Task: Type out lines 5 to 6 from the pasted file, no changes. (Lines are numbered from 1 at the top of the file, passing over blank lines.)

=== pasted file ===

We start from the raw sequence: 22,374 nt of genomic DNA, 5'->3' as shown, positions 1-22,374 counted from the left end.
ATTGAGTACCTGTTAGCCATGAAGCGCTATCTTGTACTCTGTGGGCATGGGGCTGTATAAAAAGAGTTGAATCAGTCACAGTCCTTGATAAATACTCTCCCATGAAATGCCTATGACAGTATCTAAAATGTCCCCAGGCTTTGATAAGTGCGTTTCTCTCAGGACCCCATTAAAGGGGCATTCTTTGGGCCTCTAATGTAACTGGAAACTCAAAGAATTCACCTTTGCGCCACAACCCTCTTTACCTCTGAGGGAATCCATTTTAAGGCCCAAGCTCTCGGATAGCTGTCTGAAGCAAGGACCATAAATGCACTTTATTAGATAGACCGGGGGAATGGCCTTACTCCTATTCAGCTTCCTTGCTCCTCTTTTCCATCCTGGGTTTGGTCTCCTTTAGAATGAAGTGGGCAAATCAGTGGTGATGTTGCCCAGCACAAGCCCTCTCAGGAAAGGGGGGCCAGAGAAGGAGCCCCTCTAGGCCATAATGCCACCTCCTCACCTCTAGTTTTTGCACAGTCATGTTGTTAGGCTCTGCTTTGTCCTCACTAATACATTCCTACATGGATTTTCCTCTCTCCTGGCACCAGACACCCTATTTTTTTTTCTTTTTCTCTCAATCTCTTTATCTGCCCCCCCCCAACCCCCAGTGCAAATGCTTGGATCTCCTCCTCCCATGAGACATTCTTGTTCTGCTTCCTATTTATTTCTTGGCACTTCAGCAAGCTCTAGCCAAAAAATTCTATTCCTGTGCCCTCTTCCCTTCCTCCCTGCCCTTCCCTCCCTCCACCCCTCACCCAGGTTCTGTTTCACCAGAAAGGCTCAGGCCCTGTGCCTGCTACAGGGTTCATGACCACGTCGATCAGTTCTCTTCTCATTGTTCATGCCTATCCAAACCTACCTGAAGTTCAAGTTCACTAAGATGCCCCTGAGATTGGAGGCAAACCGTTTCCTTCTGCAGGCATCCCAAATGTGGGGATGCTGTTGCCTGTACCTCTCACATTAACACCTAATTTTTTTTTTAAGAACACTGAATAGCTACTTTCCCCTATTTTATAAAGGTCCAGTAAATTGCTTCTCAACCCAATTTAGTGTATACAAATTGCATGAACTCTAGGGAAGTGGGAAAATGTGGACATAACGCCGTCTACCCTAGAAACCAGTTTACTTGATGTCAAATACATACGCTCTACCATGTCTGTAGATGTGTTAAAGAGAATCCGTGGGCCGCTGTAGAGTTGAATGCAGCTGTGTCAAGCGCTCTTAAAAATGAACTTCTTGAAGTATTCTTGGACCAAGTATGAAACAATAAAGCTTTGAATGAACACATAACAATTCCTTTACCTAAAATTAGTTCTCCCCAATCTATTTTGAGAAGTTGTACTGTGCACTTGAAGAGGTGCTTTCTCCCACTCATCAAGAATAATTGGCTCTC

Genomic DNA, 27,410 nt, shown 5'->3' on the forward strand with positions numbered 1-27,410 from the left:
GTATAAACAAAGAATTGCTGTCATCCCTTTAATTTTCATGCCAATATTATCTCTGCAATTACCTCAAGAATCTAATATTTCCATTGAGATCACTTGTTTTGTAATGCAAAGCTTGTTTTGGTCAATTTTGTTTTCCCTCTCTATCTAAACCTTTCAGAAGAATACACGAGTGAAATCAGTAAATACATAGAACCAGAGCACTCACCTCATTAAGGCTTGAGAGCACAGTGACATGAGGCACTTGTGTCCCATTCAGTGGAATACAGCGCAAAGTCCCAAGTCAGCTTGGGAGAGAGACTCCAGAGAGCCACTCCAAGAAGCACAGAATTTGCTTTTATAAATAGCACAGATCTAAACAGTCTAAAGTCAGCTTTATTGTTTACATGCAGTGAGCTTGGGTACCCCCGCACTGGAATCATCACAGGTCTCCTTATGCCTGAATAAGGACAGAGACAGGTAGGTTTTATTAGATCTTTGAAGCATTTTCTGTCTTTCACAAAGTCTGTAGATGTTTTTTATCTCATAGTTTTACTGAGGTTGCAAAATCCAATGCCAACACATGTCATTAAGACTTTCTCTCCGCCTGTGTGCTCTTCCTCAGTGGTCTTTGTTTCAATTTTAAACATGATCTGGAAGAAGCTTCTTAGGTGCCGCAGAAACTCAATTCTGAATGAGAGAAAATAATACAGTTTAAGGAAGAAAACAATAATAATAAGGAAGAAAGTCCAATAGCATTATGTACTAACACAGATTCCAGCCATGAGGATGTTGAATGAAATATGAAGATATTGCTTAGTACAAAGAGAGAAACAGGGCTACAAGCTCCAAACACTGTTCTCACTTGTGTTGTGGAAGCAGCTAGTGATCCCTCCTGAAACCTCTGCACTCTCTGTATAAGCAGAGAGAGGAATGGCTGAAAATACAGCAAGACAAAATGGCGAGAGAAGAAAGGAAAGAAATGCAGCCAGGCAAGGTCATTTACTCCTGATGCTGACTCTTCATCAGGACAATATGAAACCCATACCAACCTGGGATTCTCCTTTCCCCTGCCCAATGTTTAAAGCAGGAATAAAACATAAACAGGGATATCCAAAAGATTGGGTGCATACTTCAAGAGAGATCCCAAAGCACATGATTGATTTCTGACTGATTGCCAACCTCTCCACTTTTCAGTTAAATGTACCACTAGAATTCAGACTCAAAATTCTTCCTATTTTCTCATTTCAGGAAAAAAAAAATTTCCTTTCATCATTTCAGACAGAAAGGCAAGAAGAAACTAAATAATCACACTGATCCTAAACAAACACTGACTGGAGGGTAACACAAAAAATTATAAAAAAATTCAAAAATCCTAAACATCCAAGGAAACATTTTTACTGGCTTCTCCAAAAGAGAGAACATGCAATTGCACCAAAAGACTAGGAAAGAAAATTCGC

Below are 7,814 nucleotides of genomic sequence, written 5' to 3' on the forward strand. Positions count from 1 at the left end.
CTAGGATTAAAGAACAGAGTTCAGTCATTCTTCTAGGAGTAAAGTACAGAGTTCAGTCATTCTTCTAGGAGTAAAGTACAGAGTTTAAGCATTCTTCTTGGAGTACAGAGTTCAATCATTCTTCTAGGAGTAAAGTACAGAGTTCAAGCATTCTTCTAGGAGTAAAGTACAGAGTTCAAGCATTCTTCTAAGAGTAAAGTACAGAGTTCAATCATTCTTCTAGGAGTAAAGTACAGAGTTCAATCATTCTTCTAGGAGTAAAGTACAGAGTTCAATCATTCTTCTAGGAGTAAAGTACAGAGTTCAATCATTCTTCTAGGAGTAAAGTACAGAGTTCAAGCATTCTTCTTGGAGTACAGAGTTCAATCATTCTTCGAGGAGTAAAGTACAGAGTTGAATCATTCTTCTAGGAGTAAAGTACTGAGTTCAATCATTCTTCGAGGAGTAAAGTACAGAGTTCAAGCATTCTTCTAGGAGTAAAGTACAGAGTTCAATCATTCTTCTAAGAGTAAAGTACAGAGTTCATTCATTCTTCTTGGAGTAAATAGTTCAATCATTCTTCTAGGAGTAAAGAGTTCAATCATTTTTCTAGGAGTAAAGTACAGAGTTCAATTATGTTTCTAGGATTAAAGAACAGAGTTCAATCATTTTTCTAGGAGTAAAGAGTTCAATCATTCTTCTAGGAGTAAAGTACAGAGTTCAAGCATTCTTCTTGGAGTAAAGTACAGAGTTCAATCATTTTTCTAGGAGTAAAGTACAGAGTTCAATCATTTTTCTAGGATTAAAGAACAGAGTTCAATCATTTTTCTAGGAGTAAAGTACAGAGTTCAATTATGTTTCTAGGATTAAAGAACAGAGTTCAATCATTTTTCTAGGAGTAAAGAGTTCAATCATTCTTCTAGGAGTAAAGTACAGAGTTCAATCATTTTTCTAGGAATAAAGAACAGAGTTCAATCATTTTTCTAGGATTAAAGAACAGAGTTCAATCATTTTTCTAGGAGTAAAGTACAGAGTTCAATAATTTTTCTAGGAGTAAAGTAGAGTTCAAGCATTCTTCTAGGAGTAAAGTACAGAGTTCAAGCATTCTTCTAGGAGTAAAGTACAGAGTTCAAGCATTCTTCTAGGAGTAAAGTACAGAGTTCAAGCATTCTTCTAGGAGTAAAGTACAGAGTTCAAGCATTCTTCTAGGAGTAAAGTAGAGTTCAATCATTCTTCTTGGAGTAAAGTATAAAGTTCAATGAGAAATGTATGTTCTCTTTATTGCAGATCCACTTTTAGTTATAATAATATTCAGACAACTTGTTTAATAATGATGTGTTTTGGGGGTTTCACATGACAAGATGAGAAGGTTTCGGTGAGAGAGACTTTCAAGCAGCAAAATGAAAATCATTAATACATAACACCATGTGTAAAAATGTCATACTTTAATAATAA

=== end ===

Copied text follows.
Below are 7,814 nucleotides of genomic sequence, written 5' to 3' on the forward strand. Positions count from 1 at the left end.
CTAGGATTAAAGAACAGAGTTCAGTCATTCTTCTAGGAGTAAAGTACAGAGTTCAGTCATTCTTCTAGGAGTAAAGTACAGAGTTTAAGCATTCTTCTTGGAGTACAGAGTTCAATCATTCTTCTAGGAGTAAAGTACAGAGTTCAAGCATTCTTCTAGGAGTAAAGTACAGAGTTCAAGCATTCTTCTAAGAGTAAAGTACAGAGTTCAATCATTCTTCTAGGAGTAAAGTACAGAGTTCAATCATTCTTCTAGGAGTAAAGTACAGAGTTCAATCATTCTTCTAGGAGTAAAGTACAGAGTTCAATCATTCTTCTAGGAGTAAAGTACAGAGTTCAAGCATTCTTCTTGGAGTACAGAGTTCAATCATTCTTCGAGGAGTAAAGTACAGAGTTGAATCATTCTTCTAGGAGTAAAGTACTGAGTTCAATCATTCTTCGAGGAGTAAAGTACAGAGTTCAAGCATTCTTCTAGGAGTAAAGTACAGAGTTCAATCATTCTTCTAAGAGTAAAGTACAGAGTTCATTCATTCTTCTTGGAGTAAATAGTTCAATCATTCTTCTAGGAGTAAAGAGTTCAATCATTTTTCTAGGAGTAAAGTACAGAGTTCAATTATGTTTCTAGGATTAAAGAACAGAGTTCAATCATTTTTCTAGGAGTAAAGAGTTCAATCATTCTTCTAGGAGTAAAGTACAGAGTTCAAGCATTCTTCTTGGAGTAAAGTACAGAGTTCAATCATTTTTCTAGGAGTAAAGTACAGAGTTCAATCATTTTTCTAGGATTAAAGAACAGAGTTCAATCATTTTTCTAGGAGTAAAGTACAGAGTTCAATTATGTTTCTAGGATTAAAGAACAGAGTTCAATCATTTTTCTAGGAGTAAAGAGTTCAATCATTCTTCTAGGAGTAAAGTACAGAGTTCAATCATTTTTCTAGGAATAAAGAACAGAGTTCAATCATTTTTCTAGGATTAAAGAACAGAGTTCAATCATTTTTCTAGGAGTAAAGTACAGAGTTCAATAATTTTTCTAGGAGTAAAGTAGAGTTCAAGCATTCTTCTAGGAGTAAAGTACAGAGTTCAAGCATTCTTCTAGGAGTAAAGTACAGAGTTCAAGCATTCTTCTAGGAGTAAAGTACAGAGTTCAAGCATTCTTCTAGGAGTAAAGTACAGAGTTCAAGCATTCTTCTAGGAGTAAAGTAGAGTTCAATCATTCTTCTTGGAGTAAAGTATAAAGTTCAATGAGAAATGTATGTTCTCTTTATTGCAGATCCACTTTTAGTTATAATAATATTCAGACAACTTGTTTAATAATGATGTGTTTTGGGGGTTTCACATGACAAGATGAGAAGGTTTCGGTGAGAGAGACTTTCAAGCAGCAAAATGAAAATCATTAATACATAACACCATGTGTAAAAATGTCATACTTTAATAATAA